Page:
If you’re beginning a new running program, then you should plan ahead! Follow these 8 running tips for beginners for a successful start in running
Beginning any workout program is important, whether it’s weight lifting, running, Pilates, etc. Just think about it: anyone who is truly great at something was once a beginner. But even more important than beginning a program is sticking with it over the long haul.
Anyone can start a program, but it takes planning and dedication to continue and finish a program. Here are 8 essential running tips for beginners that can help you find success in starting and continuing a running program over the long term.
Running Tips for Beginners
Don’t overdo it
Start out small and work your way up gradually. Injuries happen when people try to do too much too soon. You can try walking/running a 1/2 mile (depending on your fitness level) and move up from there.
And don’t worry about pace to begin with: just get out and get your body acquainted with running
Invest in good shoes
If you are serious about fitness and running, getting the right pair of shoes is very important. Get yourself fitted for a good shoe at a reputable running shop. You can also get a stride analysis from a running coach or physical therapist to help you in deciding whether you should get a neutral shoe, stability shoe, or corrective insoles.
ASICS are a great brand to try (I have had many pairs of their shoes and love them!) and they make shoes in many price points so you can find something that fits your budget.
Don’t neglect straining training (and cross training!)
Strength training (especially for your core, hips, and glutes) is vitally important to prevent injury from the high-impact and repetitive stress of running. You should be strength training at least 2 times a week, preferably more.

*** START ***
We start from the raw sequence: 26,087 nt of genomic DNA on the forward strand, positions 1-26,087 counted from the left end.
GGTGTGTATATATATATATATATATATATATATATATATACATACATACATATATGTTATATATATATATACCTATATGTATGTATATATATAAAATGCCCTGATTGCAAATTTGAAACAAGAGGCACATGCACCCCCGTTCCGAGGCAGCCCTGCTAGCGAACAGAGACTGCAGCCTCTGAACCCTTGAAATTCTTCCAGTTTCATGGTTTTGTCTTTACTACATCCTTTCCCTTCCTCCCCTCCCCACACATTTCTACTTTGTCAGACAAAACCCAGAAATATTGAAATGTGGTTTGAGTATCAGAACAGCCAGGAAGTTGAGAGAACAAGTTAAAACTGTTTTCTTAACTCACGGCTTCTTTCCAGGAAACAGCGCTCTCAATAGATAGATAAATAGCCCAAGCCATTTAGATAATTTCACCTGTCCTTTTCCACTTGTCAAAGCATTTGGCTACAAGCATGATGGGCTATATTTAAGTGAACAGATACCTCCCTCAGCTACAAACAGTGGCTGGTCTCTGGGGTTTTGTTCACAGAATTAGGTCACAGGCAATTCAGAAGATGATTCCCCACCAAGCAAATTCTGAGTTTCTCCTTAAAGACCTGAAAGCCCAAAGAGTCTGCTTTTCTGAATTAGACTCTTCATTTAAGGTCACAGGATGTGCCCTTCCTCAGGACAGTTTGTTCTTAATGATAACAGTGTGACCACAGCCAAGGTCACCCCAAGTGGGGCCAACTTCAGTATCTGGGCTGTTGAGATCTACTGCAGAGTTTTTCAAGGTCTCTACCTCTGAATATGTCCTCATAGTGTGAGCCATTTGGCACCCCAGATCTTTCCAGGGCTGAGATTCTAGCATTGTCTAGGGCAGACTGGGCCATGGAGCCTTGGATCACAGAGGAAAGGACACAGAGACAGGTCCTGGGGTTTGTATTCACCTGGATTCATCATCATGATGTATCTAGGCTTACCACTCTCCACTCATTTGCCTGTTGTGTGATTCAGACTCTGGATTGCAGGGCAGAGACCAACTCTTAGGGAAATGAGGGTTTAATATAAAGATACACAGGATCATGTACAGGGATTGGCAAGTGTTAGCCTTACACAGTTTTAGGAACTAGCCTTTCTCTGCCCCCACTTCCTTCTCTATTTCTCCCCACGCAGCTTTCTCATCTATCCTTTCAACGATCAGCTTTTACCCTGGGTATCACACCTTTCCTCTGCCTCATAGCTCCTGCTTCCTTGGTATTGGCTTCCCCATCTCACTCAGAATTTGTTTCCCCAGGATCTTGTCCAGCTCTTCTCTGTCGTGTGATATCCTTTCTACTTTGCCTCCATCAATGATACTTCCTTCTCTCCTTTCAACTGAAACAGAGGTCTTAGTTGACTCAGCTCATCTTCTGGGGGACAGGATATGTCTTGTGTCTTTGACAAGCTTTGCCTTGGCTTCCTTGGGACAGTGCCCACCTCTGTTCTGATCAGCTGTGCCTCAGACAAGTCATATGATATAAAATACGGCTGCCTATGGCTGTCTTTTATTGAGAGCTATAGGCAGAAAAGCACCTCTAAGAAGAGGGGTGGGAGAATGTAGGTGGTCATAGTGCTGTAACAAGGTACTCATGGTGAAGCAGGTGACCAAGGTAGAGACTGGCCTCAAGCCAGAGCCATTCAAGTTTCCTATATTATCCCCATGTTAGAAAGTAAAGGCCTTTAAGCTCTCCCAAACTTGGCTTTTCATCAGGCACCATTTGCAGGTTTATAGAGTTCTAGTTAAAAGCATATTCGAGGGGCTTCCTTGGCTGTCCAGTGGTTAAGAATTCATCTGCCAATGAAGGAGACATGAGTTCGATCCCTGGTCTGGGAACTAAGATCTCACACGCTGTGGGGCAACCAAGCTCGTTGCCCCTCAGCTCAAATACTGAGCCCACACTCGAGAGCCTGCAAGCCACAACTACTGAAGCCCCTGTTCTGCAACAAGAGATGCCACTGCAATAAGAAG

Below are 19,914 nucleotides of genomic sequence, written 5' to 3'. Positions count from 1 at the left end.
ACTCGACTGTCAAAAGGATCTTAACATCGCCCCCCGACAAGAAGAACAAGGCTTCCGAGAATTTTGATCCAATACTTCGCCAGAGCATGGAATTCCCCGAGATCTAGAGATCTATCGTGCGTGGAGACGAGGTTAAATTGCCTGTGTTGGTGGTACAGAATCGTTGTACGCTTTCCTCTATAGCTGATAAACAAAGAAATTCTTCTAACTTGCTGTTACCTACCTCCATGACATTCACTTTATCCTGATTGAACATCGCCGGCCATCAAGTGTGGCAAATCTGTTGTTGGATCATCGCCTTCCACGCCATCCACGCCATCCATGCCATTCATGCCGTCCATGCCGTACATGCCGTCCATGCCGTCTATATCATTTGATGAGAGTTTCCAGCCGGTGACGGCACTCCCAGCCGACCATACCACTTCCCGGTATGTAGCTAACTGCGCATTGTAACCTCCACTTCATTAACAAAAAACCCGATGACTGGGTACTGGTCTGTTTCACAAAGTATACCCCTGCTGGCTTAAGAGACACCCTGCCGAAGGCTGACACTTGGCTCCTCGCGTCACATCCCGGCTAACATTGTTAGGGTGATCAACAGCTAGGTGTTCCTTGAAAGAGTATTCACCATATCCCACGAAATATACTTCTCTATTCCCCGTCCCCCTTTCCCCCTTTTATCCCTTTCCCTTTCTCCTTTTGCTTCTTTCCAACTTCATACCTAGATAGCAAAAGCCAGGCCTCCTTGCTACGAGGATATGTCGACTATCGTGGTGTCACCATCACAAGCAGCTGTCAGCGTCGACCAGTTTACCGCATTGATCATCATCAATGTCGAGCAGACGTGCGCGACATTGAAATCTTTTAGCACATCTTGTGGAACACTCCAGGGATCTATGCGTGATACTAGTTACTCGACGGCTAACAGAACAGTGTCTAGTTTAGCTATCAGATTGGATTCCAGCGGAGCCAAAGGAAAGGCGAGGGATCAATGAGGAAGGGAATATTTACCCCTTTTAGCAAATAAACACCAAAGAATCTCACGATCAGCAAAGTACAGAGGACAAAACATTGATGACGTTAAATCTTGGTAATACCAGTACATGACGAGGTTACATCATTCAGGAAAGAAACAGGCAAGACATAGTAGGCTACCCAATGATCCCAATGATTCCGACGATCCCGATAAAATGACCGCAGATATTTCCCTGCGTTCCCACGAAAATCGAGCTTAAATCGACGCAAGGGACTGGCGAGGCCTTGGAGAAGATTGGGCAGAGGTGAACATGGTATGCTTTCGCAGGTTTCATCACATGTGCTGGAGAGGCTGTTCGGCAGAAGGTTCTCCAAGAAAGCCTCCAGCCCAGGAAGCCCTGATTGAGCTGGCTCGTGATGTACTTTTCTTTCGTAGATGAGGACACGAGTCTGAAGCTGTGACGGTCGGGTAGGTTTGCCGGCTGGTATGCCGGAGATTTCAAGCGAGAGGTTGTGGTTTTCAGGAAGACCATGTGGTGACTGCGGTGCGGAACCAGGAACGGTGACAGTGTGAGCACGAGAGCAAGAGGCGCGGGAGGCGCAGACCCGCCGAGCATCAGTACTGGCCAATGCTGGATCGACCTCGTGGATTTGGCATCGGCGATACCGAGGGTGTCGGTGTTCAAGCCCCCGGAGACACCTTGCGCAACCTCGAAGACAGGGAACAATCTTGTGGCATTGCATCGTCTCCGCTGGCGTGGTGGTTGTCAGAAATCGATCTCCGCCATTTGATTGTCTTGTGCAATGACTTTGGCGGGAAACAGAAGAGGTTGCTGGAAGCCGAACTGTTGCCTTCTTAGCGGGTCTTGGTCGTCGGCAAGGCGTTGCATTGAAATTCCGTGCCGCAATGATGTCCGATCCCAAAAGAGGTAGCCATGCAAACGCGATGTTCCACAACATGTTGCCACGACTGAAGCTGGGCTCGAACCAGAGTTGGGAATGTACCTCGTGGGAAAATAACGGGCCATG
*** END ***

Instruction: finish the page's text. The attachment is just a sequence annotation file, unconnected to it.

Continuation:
If you plan on running trails, take time to strengthen the supportive muscles in your ankles to prevent sprains when navigating uneven surfaces.
Experiment with different surfaces
Don’t just relegate yourself to concrete, try running on different surfaces. Try outdoor track surfaces, indoor tracks, treadmills, grass, sand, dirt, and asphalt (has a bit more give than concrete).
Switching up surfaces (if you can) helps to reduce repetitive use injuries from running on unforgiving surfaces like concrete.
Recovery is important
Take time to rest, foam roll, and stretch regularly! If your body is feeling run down and exhausted, take some extra time to take care of your body. You get one body, so take care of it!
Make sure that you’re including different recovery modalities in your recovery (most of these you can do at home):
Running isn’t for everyone…and that’s okay
I would be lying if I said that running is the best thing for everyone. if you have been running for a while and running makes you hurt or you really don’t enjoy it, then don’t feel bad about moving on to something else.
Running is a high-impact exercise that isn’t a good fit for everyone. I have many training clients who don’t like running or who can’t run, so we find other things they enjoy. And that’s OKAY! 🙂
It’s okay to take a break